Offer the Slacker First

By placing the baby to feed on your lower output breast first, they will have more opportunities to drain the milk from that breast. The better the breast is drained, the more it will be encouraged to produce more milk.4

Pump Your Slacker Side

It is important to drain your breasts to maintain milk supply and support an increase in supply. After breastfeeding, you can pump your lower-producing breast to fully drain it, signaling your body to produce more milk. When pumping, use the correct flange size, though you can use a size up. A larger flange diameter allows for the ducts in your breasts to expand and create more milk flow.1

Maintain a Good Latch and Position

Proper latch and position are always essential when breastfeeding. Good positioning of your baby can lead to a good latch while breastfeeding. A good latch will help the baby “pull” milk effectively from the breast and help not to cause nipple pain for the mother.3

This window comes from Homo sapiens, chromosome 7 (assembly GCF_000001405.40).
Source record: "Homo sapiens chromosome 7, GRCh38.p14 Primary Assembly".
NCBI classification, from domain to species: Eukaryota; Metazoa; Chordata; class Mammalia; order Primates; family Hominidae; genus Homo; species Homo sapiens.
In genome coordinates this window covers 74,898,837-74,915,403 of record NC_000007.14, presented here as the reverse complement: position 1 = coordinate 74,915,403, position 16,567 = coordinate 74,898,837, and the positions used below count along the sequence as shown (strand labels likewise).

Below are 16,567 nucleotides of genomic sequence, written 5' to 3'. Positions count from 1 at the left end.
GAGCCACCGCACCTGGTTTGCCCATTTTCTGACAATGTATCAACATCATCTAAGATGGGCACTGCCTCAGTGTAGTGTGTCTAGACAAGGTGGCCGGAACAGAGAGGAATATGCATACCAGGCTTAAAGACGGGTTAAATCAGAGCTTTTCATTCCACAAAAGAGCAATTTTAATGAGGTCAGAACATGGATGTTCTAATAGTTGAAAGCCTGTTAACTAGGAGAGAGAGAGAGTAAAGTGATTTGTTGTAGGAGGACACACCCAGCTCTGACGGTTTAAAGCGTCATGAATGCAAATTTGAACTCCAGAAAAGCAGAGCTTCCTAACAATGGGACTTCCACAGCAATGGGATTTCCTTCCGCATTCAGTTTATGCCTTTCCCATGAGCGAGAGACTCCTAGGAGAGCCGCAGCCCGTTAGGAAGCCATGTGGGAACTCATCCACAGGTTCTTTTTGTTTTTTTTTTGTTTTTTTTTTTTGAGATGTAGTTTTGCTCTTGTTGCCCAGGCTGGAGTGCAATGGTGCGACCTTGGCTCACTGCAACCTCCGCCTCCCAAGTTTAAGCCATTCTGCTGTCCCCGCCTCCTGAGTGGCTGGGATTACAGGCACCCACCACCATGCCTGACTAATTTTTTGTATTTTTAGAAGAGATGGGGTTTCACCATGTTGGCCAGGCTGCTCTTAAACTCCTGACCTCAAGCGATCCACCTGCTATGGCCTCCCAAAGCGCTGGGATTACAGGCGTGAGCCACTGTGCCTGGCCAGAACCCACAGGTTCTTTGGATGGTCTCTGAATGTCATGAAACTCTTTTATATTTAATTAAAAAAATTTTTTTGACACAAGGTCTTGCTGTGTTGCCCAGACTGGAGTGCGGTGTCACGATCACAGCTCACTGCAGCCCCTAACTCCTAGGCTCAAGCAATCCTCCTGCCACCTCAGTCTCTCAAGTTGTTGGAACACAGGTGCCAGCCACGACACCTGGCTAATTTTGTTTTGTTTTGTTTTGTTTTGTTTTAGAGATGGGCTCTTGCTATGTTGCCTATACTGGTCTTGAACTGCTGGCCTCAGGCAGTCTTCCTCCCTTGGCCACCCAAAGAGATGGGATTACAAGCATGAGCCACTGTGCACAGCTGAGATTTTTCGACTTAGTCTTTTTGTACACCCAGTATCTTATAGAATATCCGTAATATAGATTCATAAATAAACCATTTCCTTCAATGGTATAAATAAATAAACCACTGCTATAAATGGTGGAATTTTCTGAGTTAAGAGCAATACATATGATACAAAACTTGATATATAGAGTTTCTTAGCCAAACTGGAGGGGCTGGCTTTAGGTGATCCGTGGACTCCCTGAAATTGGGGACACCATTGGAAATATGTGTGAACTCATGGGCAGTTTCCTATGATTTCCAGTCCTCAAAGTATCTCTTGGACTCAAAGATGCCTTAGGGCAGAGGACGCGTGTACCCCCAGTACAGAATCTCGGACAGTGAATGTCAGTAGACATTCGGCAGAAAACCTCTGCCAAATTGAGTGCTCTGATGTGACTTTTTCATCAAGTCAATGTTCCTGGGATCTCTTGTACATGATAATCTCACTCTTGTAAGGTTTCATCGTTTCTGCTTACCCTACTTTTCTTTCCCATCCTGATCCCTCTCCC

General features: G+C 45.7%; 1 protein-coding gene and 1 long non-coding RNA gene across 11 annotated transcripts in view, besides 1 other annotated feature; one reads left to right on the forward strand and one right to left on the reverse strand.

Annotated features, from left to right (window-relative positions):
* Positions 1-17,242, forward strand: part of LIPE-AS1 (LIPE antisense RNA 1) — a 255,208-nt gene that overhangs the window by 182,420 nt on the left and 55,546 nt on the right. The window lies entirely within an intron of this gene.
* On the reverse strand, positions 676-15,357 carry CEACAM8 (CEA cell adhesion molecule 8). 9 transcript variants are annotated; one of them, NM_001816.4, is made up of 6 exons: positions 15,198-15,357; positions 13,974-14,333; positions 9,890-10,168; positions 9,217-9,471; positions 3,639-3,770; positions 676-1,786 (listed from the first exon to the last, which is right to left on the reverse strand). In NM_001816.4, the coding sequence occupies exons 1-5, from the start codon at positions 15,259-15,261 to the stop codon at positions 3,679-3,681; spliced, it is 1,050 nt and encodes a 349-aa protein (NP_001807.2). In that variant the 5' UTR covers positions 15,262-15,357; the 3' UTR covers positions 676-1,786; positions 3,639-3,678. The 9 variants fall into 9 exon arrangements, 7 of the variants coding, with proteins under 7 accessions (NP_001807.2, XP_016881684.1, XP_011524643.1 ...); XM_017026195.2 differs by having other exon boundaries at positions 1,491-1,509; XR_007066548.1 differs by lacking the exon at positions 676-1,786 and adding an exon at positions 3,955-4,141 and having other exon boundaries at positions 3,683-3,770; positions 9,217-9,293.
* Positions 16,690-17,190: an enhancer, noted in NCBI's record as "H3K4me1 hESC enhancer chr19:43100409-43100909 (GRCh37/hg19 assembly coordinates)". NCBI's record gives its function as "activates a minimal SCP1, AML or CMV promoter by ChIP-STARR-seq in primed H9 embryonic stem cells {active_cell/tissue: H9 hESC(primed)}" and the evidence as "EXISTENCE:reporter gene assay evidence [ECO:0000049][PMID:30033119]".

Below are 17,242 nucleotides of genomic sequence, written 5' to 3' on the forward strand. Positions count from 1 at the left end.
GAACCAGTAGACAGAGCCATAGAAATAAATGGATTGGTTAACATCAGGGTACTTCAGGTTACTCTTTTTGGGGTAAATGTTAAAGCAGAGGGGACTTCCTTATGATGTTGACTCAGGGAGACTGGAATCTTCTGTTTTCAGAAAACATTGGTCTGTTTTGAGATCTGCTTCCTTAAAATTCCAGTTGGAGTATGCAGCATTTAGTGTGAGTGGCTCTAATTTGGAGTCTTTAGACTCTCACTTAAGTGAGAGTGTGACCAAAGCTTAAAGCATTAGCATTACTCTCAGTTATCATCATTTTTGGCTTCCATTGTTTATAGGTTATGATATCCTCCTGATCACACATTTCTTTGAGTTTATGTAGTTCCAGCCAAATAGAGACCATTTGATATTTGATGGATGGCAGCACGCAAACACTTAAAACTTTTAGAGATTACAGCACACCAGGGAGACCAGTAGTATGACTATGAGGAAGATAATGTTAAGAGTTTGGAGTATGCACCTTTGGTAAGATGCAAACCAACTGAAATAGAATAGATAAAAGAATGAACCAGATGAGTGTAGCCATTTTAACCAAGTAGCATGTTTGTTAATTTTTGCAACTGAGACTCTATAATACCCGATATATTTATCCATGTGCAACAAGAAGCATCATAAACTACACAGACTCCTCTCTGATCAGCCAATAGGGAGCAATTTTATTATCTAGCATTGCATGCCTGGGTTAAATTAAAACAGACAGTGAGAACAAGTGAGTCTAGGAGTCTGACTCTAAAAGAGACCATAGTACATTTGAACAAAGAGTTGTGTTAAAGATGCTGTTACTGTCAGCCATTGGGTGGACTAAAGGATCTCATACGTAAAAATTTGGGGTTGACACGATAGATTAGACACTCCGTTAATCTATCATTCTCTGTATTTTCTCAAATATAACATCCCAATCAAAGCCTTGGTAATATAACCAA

It is important to note that your body may produce the perfect amount of milk for your baby, just a little lopsided. Signs that your little one is receiving enough milk can include:

  • Gaining appropriate weight5
  • Having an amount of wet and dirty diapers that are appropriate for the baby’s age5
  • Baby is happy and satisfied after each feeding for a period of time5

Make sure to speak with your pediatrician to discuss appropriate milestones your baby should meet regarding development, weight, and the number of dirty diapers.

Though the reason behind the differences in milk production of each breast remains theoretical, having a slacker boob is common.2 You may be eager to increase your supply on your slacker side, but your baby is likely getting all the nutrients they need. Though you may feel a bit lopsided sometimes, I hope reading this article helps you know you are not alone!

Resources
1. Wambach, K., & Riordan, J. (2016). Breastfeeding and human lactation. Jones & Bartlett Learning.
2. https://doi.org/10.1089/bfm.2006.0019
3. https://www.ncbi.nlm.nih.gov/books/NBK148970/
4. https://doi.org/10.1542/peds.2005-1417
5. https://www.healthychildren.org/English/ages-stages/baby/breastfeeding/Pages/How-to-Tell-if-Baby-is-Getting-Enough-Milk.aspx
6. https://www.hopkinsmedicine.org/health/conditions-and-diseases/torticollis-wryneck